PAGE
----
American statesman Bernard Mannes Baruch (1870-1965), a successful financier, served as chairman of the War Industries Board during World War I. After World War II he was U.S. representative to the United Nations Atomic Energy Commission.
On Aug. 19, 1870, Bernard Baruch was born in Camden, S.C. His father, Simon Baruch, had been a surgeon in the Confederate Army, while Bernard's mother came from an old South Carolina family. The Baruchs left South Carolina for New York City when Bernard was a small boy, and he received his education in the public schools. He graduated from the College of the City of New York in 1889 and soon joined the Wall Street brokers A.A. Houseman and Company. Beginning as a "runner, " Baruch rose rapidly to partnership in the firm. He launched his own firm in 1903 and by 1910 had built a substantial and secure fortune.
Baruch married Annie Griffin of New York City in 1897. Three children were born to them. Baruch should have been a most contented man; his marriage was happy; his career prospered; he had time for sports and the theater. Yet there was another facet to Baruch that made him somewhat different from most Wall Street tycoons. His Jewish family placed more value on scholarship and service than on moneymaking and he was naturally drawn to a career of public service.
World War I
Woodrow Wilson first brought Baruch into Democratic politics during the presidential campaign of 1912, but it was not until 1916 that Baruch accepted a post in the intimate Wilson circle. Baruch was serving on the Advisory Commission of the Council of National Defense when war was declared in April 1917. In July he was named a member of the newly created War Industries Board. When the War Department fumbled its opportunity to control economic mobilization during the winter of 1917-1918, it became apparent to President Wilson that Baruch should become the chairman of the Board.
So many things were in flux in the War Department, in the operation of railroads, and in the control of fuel and food when Baruch became chairman that it is difficult to differentiate his work from that of others. Forces of reform converged from every direction. Although the United States did not complete its industrial organization and produce war material in quantity until the war's end, Baruch succeeded in coordinating American economic power for the first time in the nation's history. His work set precedents that were not overlooked by President Franklin Roosevelt when, in the 1930s, he organized the country to fight the Great Depression.
As the Versailles Treaty failed and the economic nationalism of the 1920s intensified, Baruch grew pessimistic about world affairs. He fought for industrial preparedness in a period when politically it was considered almost treasonous. He remained active in Democratic party politics, supporting William G. McAdoo for the presidency in 1924 and Al Smith in 1928. Malicious and false charges that he had profited personally from World War I hurt him deeply. He was also subject to anti-Semitic attacks. Perhaps the greatest blows were struck by the elder Henry Ford, who, in his newspaper, the Dearborn Independent, accused Baruch of being a part of a Jewish conspiracy to control the world's economy.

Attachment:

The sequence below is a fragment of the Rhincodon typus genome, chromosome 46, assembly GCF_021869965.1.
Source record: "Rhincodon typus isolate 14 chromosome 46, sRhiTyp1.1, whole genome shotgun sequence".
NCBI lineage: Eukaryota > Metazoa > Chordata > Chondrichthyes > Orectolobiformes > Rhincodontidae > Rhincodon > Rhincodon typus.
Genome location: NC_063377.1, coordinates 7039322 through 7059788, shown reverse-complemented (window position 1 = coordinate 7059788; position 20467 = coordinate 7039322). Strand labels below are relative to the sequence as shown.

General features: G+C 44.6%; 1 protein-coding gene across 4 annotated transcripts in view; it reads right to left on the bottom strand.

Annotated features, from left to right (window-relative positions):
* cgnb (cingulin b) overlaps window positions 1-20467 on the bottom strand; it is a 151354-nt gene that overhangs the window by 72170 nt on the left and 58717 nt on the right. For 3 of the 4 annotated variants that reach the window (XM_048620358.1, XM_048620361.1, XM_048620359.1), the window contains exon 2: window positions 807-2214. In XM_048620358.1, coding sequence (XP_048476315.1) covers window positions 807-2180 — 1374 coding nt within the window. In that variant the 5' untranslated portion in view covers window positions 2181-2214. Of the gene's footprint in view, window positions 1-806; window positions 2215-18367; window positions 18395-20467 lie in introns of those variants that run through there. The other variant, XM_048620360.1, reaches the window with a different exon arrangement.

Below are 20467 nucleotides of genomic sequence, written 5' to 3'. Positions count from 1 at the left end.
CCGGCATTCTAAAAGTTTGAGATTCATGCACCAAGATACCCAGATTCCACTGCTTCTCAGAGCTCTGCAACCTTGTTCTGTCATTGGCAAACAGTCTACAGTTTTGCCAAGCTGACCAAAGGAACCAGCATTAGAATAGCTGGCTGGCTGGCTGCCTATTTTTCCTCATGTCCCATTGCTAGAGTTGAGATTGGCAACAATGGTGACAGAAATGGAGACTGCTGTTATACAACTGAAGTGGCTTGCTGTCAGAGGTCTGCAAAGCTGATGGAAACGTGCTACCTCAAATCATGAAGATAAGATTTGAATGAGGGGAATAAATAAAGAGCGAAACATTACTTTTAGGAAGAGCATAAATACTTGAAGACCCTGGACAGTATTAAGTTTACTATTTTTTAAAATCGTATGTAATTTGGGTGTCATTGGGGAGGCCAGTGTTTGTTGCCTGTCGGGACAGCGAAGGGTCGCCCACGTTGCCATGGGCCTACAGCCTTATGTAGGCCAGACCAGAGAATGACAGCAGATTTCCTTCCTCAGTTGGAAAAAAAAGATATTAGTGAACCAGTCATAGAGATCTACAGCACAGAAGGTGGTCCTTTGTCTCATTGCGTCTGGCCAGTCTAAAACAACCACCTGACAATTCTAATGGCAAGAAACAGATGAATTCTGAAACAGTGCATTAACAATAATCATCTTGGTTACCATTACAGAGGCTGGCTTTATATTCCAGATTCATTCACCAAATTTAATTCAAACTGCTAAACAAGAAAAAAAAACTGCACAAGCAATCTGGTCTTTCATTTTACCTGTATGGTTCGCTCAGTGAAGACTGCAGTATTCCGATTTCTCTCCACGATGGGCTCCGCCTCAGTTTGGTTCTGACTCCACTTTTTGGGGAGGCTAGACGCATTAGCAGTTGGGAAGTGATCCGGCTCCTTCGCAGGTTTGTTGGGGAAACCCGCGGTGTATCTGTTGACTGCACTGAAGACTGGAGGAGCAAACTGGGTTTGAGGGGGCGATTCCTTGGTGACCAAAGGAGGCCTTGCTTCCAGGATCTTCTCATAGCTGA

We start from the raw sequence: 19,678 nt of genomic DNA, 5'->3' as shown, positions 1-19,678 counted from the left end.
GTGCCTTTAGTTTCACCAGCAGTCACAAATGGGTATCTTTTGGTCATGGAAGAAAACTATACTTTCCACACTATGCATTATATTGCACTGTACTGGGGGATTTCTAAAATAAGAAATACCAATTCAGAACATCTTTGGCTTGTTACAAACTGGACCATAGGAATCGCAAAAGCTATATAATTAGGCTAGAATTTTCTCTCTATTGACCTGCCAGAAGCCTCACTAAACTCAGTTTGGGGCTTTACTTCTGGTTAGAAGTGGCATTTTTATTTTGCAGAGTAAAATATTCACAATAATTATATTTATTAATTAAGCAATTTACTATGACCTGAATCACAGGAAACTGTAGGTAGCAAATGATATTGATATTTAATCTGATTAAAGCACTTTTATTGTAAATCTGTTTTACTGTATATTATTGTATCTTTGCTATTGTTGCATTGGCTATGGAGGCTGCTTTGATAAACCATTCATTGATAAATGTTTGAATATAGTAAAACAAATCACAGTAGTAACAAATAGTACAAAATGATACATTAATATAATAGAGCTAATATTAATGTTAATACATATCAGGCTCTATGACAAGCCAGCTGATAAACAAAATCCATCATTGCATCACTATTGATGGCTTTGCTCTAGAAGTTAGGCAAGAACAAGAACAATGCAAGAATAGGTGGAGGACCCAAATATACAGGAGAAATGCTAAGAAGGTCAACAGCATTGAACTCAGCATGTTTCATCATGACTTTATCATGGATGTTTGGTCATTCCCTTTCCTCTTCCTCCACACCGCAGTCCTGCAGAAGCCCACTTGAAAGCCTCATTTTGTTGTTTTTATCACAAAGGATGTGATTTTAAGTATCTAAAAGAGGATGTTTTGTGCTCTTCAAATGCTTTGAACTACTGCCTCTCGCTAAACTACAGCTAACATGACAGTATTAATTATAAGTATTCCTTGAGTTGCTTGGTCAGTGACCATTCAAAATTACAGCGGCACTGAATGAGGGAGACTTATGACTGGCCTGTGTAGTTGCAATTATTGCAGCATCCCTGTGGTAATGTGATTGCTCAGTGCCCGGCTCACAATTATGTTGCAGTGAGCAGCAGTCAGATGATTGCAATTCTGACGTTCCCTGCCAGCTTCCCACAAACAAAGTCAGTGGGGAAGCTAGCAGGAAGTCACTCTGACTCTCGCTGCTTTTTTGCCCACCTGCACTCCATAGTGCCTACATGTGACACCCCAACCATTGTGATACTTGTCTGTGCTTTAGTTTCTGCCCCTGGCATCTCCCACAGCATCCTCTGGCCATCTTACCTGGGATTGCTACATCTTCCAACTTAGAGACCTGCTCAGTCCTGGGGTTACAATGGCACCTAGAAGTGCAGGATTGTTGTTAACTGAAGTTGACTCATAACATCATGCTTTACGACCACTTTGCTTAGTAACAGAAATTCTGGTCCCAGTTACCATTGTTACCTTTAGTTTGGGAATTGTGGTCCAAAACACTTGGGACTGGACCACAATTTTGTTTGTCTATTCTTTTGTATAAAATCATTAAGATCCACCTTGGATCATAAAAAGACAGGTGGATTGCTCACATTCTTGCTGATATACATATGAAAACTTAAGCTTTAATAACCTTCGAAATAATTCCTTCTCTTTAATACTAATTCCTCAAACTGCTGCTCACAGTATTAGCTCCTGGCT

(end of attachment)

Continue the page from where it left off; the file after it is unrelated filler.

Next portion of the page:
World War II
Baruch never recovered from Ford's insulting charges, and he refused public positions during World War II partly because of the terrible hurts inflicted by the auto magnate. Baruch may have served without portfolio during World War II, but he was not without influence. It was the "Baruch Report" that set the stage for the solution of the 1942 rubber crisis, so critical to Allied victory. It was Baruch who recommended James F. Byrnes of South Carolina for director of the Office of War Mobilization. Baruch, the "park bench statesman, " worked hard on plans for demobilization and post-war economic planning. He was on a mission to England as Roosevelt's personal emissary when he heard of the President's death.
At 75 Baruch undertook his last public mission, as American representative to the United Nations Atomic Energy Commission. The Baruch Plan for international control of atomic energy faltered on the matter of inspection and became quickly embroiled in the politics of the cold war. A few scholars have seen the proposal as an attempt by the United States to retain a monopoly of atomic weapons, but at the time even some Soviet statesmen saw it as a valid first position for important negotiations.
Baruch resigned from the Commission in January 1947. He remained interested in politics and international affairs but shunned the national spotlight. He could look back on a life of action and commitment. The "Wolf of Wall Street" had found a political mentor in Woodrow Wilson. He had surmounted prejudices surrounding his origins, his work on Wall Street, and his religion, to become an adviser of presidents and ultimately an American elder statesman. He died in New York City on June 20, 1965.
Further Reading on Bernard Mannes Baruch
The best biography of Baruch is Margaret L. Coit, Mr. Baruch (1957). Baruch's My Own Story (1957) and The Public Years (1960) are also informative. For Baruch and World War I see Grosvenor B. Clarkson, Industrial America in the World War (1923). For his part in the World War II see Donald M. Nelson, Arsenal of Democracy: The Story of American War Production (1946). Inis L. Claude, Jr., Swords into Plowshares: The Problem and Progress of International Organization (1956; 3d ed. 1964), discusses Baruch's work with the United Nations Atomic Energy Commission.
Additional Biography Sources
Grant, James, Bernard M. Baruch: the adventures of a Wall Street legend, New York: Simon and Schuster, 1983.